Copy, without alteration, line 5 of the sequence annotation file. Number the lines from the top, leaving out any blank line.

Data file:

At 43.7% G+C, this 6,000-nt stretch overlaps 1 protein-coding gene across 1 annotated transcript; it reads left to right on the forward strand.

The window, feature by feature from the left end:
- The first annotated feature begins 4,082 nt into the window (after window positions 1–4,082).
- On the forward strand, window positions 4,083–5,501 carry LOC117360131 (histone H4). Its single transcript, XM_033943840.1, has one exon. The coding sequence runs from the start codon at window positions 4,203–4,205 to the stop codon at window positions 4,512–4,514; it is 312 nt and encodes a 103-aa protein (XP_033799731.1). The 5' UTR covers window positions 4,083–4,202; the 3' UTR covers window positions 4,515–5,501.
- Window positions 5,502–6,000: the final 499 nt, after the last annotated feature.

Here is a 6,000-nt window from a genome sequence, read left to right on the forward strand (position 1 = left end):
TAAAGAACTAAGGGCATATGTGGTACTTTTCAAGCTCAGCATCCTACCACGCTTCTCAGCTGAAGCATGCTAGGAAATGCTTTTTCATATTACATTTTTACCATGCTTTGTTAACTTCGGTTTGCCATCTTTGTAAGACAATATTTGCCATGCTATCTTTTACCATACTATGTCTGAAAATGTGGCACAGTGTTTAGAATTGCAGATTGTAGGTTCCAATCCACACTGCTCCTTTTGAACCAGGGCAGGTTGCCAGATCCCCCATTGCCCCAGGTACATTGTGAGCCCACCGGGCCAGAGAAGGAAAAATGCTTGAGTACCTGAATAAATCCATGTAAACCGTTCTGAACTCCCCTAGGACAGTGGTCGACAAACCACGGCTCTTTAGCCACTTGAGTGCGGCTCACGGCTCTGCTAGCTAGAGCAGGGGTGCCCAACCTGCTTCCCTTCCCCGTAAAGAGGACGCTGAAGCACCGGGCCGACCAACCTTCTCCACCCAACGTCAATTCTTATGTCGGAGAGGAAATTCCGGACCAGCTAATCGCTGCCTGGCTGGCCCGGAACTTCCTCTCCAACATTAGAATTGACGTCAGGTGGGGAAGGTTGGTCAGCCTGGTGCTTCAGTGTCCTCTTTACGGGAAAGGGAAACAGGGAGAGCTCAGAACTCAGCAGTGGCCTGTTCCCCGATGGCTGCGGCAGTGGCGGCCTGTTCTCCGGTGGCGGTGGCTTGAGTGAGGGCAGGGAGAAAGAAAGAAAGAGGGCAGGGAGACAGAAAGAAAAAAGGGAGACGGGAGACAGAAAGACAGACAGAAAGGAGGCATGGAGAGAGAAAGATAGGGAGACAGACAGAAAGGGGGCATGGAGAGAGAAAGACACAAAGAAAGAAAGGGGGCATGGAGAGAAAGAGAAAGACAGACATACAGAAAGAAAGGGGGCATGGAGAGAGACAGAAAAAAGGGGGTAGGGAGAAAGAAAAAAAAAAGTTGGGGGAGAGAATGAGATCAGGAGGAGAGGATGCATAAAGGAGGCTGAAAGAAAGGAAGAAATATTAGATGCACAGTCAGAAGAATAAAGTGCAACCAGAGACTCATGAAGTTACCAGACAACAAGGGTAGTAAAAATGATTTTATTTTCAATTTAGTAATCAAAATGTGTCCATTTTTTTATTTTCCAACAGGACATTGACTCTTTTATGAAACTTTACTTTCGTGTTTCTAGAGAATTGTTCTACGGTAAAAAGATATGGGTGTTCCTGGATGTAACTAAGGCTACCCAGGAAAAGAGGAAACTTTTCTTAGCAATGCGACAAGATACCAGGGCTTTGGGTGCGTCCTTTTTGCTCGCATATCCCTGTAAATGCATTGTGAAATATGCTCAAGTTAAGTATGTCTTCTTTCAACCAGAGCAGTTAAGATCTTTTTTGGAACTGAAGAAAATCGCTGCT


- Window positions 5,502–6,000: the final 499 nt, after the last annotated feature.